In this blog post, we will obtain some good solid Tier 1 level knowledge regarding VLAN Access Control Lists or VACLs. These are often also referred to as VLAN Access Maps or just VLAN Maps; thanks to the syntax that is used in their creation.
When you want to filter traffic that is moving from one VLAN to another, things are real CCNA-like and friendly We use an Access Control List. In fact, we should elaborate on that term a bit now in light of this discussion. We actually use a Router-based Access Control List or RACL.
But what if we want to filter traffic that is flowing within a VLAN? On no, a Router-based Access Control List cannot help us! This is when we turn to the VLAN Access Control List. To help us understand this feature, let us create a topology and a sample scenario. Here is the simple topology:
Notice the Fast Ethernet interfaces of R1 and R2 are within the same VLAN (VLAN 10). So, based on the theory we have discussed, we will need a VACL if we want to filter the ability of R1 to communicate with R2. For this experiment, let us use Telnet. Before we begin, let me try Telnetting from R1 to R2. We want to ensure that works before we try and prevent that capability with a VACL.
R1#telnet 10.10.10.2 Trying 10.10.10.2 ... Open User Access Verification Password: R2>quit [Connection to 10.10.10.2 closed by foreign host] R1#
Excellent, there is everything we need in place to test a VACL now. Let us be very specific and create a VACL that denies the ability of R1 to Telnet to R2. Notice, we want to be very specific. Can R1 ping R2 when we are done? Sure! That is, if we configure all of this correctly.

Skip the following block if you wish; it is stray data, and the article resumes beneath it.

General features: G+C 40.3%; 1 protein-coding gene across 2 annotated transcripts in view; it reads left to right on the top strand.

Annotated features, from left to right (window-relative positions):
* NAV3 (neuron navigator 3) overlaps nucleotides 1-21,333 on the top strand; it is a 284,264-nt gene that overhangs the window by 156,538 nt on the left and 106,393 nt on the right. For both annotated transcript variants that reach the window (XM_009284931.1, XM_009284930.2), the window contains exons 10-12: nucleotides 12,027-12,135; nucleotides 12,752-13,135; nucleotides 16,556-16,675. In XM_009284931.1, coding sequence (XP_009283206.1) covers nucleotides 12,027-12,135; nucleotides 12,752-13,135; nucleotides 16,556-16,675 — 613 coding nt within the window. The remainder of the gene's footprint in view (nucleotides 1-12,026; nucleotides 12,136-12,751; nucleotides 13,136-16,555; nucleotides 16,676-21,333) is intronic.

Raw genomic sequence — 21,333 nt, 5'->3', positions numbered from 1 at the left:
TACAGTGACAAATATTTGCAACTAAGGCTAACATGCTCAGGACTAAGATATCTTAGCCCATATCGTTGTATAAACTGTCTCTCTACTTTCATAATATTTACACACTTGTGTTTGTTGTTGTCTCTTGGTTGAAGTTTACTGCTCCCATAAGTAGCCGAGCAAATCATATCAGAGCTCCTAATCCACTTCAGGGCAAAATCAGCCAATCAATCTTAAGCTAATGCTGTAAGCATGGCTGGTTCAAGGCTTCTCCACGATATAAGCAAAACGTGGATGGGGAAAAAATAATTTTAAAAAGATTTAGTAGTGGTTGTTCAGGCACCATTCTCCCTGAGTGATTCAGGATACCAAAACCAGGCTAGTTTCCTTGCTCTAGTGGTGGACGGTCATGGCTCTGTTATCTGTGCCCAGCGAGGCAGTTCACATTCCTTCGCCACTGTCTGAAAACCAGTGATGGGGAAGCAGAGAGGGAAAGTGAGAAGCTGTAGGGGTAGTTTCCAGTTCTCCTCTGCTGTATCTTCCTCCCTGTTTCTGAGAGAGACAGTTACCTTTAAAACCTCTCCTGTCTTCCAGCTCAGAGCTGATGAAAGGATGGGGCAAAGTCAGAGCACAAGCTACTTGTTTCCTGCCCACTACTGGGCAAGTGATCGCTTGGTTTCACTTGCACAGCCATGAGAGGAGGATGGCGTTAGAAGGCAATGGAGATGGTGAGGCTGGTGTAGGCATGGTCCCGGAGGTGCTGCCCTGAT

I begin the scenario configuration with an Access Control List that will define the exact traffic we are interested in preventing. Notice I am using a permit Access Control List Entry (ACE) to specify the traffic, but I will end up denying it later on in the VACL structure.
SW2(config)#ip access-list extended ACL_TELNETR1_R2 SW2(config-ext-nacl)#permit tcp host 10.10.10.1 host 10.10.10.2 eq 23
Now that we have configured the identifying access list, it is time to configure the VACL. The first step is to create the VLAN Access Map, and then the second step is to apply it to the appropriate VLAN(s). Notice how these structures are eerily similar to Route Maps. Here is step one:
SW2(config-ext-nacl)#vlan access-map VACL_STOPTELNET SW2(config-access-map)#action drop SW2(config-access-map)#match ip address ACL_TELNETR1_R2 SW2(config-access-map)#vlan access-map VACL_STOPTELNET SW2(config-access-map)#action forward SW2(config-access-map)#exit
Notice that the ACL that matches on the Telnet has an action of DROP, then we match on all other traffic (implicitly), and we forward all of that. Forward is the default action, so I actually did not need the action forward commands, but I added them above to make it more clear for us to learn.
Now for the really easy part of this configuration. In step two, all I need to do is apply this “map” to the appropriate VLAN. That is our VLAN 10:
SW2(config)#vlan filter VACL_STOPTELNET vlan-list 10
Now it is time for verification. In our case it should be very simple to test. R1 should be able to ping R1, but Telnet should fail. First the ping:
R1#ping 10.10.10.2 Type escape sequence to abort. Sending 5, 100-byte ICMP Echos to 10.10.10.2, timeout is 2 seconds: !!!!!
That worked as expected. Now, drumroll please, it is time for the Telnet attempt. This is a time in the lab exam where you really hope for a failure:
R1#telnet 10.10.10.2 Trying 10.10.10.2 ... % Connection timed out; remote host not responding
Thank you so much for reading, and please, continue to enjoy your studies!
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